[1] Matthew Levering, Participatory Biblical Exegesis: A Theology of Biblical Interpretation (Notre Dame, Indiana: University of Notre Dame Press, 2008), 1-310.

[2] Angus Paddison, Scripture a very Theological Proposal (New York, NY: T&T Clark. A Continuum Imprint, 2009), 2-3.

[3] John Webster, The Domain Of The Word: Scripture and Theological Reason (London/New York, NY: T&T Clark. A Continuum Imprint, 2012), 10.

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7 Responses to Towards a Biblical Doctrine of Inspiration

  1. I do appreciate this. I’ve been struggling with developing (for my own edification) a doctrine of inspiration that properly accounts for the enculturation of the prophets and apostles and how their message speaks into our present circumstance. How exactly that relationship should be maintained is unclear to me. Nevertheless, good thoughts here.

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  2. Bobby Grow says:

    Joshua,

    Thanks. What do you mean by “accounts for the enculturation of the prophets and apostles and how their message speaks into our present circumstance? That almost seems as if you are looking more for a hermeneutic rather than a doctrine of inspiration (not that one’s view of inspiration is not related one’s hermeneutic.

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  3. Bobby, what does a doctrine of inspiration do for evangelicals that a more robust devotion to the Spirit-through-scripture– such as your own– does not do as well or better? Reading your OP, I find myself in general agreement with your position, as usual, but also thinking about how best to present it–

    (1) DOI language traps some into a piety that unhelpfully attributes the Creator’s work in the Word to a divinised creature. One can better acknowledge the real presence without a doctrine of transubstantiation; can better acknowledge the Incarnation without mariological dogmas; one can better acknowledge the Word in the scriptures without a doctrine about their properties. Ceteris paribus, it is better for believers in the Trinity to say “the Holy Spirit teaches…” than to say “the Bible teaches…” Persons who are new to belief in God are better helped by teaching language that works with their new understanding that those in Christ refer all good to the Creator.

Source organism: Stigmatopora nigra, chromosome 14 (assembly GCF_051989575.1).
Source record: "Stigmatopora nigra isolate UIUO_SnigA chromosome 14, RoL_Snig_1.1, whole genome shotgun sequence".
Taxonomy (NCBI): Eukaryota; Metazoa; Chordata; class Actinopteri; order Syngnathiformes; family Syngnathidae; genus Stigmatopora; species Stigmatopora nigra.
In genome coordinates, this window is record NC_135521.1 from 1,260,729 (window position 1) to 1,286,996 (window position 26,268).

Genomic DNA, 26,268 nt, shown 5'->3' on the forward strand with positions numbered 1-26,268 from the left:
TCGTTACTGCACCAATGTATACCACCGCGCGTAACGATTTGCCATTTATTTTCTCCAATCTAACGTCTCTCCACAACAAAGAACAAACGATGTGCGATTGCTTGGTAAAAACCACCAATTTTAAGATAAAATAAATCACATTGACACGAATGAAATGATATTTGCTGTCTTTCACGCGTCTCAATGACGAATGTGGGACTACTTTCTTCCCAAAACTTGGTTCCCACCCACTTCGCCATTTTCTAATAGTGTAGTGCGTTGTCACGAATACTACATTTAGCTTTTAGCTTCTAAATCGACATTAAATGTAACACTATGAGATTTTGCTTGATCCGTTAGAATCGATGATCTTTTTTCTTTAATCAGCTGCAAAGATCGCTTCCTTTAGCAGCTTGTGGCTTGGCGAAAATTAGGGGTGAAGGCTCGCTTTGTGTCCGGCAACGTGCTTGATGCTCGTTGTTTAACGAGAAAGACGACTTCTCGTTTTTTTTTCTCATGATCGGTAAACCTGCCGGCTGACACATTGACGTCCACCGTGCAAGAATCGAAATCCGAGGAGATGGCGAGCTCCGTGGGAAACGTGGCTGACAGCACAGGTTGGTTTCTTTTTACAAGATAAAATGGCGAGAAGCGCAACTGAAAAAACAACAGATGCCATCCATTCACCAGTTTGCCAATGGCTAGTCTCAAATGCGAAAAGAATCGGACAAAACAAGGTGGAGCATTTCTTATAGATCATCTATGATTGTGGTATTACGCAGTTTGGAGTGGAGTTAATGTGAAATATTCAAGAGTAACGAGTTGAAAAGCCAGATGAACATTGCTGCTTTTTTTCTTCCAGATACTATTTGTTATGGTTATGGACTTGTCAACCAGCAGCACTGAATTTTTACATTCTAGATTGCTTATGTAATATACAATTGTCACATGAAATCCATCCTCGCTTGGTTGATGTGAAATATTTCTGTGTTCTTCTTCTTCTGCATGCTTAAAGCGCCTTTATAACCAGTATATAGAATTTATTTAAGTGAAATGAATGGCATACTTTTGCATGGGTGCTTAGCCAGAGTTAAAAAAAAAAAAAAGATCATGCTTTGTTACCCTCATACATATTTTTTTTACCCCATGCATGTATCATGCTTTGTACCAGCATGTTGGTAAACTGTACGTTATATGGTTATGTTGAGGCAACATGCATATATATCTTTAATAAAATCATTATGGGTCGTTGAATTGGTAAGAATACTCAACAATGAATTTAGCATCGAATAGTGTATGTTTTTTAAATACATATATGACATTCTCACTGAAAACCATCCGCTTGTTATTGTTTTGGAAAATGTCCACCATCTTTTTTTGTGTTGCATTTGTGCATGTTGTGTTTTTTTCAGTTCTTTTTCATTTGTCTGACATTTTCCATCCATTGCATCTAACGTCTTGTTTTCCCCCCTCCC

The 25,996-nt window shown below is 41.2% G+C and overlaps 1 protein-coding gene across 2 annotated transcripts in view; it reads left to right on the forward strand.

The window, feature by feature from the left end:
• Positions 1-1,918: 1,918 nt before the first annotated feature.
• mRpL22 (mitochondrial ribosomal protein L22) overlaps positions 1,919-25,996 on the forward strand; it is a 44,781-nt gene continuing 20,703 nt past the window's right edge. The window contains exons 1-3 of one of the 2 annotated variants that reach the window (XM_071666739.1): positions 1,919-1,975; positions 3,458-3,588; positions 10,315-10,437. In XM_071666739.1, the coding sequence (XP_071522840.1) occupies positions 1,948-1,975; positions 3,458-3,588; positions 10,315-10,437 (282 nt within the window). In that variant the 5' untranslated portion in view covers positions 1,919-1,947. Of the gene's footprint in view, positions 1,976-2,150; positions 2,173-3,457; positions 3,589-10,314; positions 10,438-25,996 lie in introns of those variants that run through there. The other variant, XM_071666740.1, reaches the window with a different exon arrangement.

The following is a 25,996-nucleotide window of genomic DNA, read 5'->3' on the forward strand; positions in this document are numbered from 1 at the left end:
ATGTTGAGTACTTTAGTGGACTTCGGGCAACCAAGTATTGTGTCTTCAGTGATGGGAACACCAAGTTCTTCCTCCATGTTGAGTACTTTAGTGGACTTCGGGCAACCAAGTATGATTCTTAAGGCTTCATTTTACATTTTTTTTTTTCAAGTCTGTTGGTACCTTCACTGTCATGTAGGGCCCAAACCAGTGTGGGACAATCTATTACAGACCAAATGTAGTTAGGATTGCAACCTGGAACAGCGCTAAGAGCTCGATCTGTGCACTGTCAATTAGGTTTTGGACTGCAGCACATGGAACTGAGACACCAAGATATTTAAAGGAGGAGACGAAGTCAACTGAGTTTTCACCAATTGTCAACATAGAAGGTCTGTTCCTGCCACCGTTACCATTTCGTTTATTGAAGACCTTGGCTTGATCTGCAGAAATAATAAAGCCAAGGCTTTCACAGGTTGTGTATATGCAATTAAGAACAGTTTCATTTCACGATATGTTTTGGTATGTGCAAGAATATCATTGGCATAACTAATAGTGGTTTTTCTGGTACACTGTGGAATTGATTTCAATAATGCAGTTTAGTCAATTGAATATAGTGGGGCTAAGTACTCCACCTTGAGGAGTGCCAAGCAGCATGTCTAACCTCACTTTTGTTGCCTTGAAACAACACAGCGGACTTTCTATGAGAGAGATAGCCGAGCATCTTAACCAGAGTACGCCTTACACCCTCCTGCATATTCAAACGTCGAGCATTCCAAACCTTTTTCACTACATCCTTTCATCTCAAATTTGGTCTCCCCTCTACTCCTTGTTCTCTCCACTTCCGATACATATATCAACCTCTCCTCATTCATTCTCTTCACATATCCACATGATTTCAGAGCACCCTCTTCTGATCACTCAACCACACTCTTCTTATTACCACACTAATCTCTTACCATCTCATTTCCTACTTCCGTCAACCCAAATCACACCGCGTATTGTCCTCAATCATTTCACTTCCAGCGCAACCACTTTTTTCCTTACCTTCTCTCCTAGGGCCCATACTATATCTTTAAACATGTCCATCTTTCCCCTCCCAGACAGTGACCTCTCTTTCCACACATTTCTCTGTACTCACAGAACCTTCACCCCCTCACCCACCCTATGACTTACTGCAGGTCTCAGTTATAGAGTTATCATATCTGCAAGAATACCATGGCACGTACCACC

(2) Systematic elegance aside, Holy Spirit language is more converting for many sorts and conditions of (wo)men than Authority-from-inspiration language alone. There will always be people who are consoled by such strongly patricentric themes as time-defying order, highest authority, unquestionable certitude, etc. In some season of our lives, nearly all of us want the scriptures to be, as the temple in Jerusalem once was, a consoling sign of the immutable. Verba aeternum manet. However, I sense that many more sinners actually transit from flesh to spirit by praying with John Donne “Batter my heart, Thou Three-person’d God…”

    It does no harm to point out, as you do, that your participation language is doing the work of received inspiration language. It seems to do good to acknowledge that it does that work better.

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  4. Bobby Grow says:

    Bowman,

    I still think from a Reformed vantage point, and so I do take the word’s of Scripture in a sensus literalis, sense (pace Calvin et al). And so I refer to *inspiration* (but God breathed might even be better) as a good translation of θεόπνευστος in II Tim 3.16. I think for us evangelicals/Reformed to say the *Holy Spirit* teaches wouldn’t really be all that distinct from saying Scripture teaches given the idea that Scripture is God-breathed. I do like that emphasis though since it places the emphasis on the personalising presence of God by the Holy Spirit in Scripture’s witness and reality, and have no problems using it. But w/o explanation most evangelicals would be thinking “inspiration” anyway.